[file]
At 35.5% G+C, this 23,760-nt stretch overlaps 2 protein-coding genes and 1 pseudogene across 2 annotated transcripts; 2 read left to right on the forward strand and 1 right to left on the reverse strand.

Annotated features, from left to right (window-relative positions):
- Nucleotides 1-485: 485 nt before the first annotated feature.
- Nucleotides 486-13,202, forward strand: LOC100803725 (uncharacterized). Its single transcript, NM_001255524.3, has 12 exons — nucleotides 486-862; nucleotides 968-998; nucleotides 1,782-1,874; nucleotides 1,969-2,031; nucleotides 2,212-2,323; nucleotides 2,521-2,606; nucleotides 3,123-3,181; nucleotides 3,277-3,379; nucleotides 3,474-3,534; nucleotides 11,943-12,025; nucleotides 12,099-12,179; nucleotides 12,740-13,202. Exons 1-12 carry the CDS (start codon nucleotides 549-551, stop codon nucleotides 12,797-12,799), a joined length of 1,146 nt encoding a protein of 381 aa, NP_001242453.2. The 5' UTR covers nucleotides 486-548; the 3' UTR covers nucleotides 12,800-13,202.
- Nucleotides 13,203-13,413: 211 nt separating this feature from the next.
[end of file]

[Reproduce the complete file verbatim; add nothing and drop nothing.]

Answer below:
At 35.5% G+C, this 23,760-nt stretch overlaps 2 protein-coding genes and 1 pseudogene across 2 annotated transcripts; 2 read left to right on the forward strand and 1 right to left on the reverse strand.

Annotated features, from left to right (window-relative positions):
- Nucleotides 1-485: 485 nt before the first annotated feature.
- Nucleotides 486-13,202, forward strand: LOC100803725 (uncharacterized). Its single transcript, NM_001255524.3, has 12 exons — nucleotides 486-862; nucleotides 968-998; nucleotides 1,782-1,874; nucleotides 1,969-2,031; nucleotides 2,212-2,323; nucleotides 2,521-2,606; nucleotides 3,123-3,181; nucleotides 3,277-3,379; nucleotides 3,474-3,534; nucleotides 11,943-12,025; nucleotides 12,099-12,179; nucleotides 12,740-13,202. Exons 1-12 carry the CDS (start codon nucleotides 549-551, stop codon nucleotides 12,797-12,799), a joined length of 1,146 nt encoding a protein of 381 aa, NP_001242453.2. The 5' UTR covers nucleotides 486-548; the 3' UTR covers nucleotides 12,800-13,202.
- Nucleotides 13,203-13,413: 211 nt separating this feature from the next.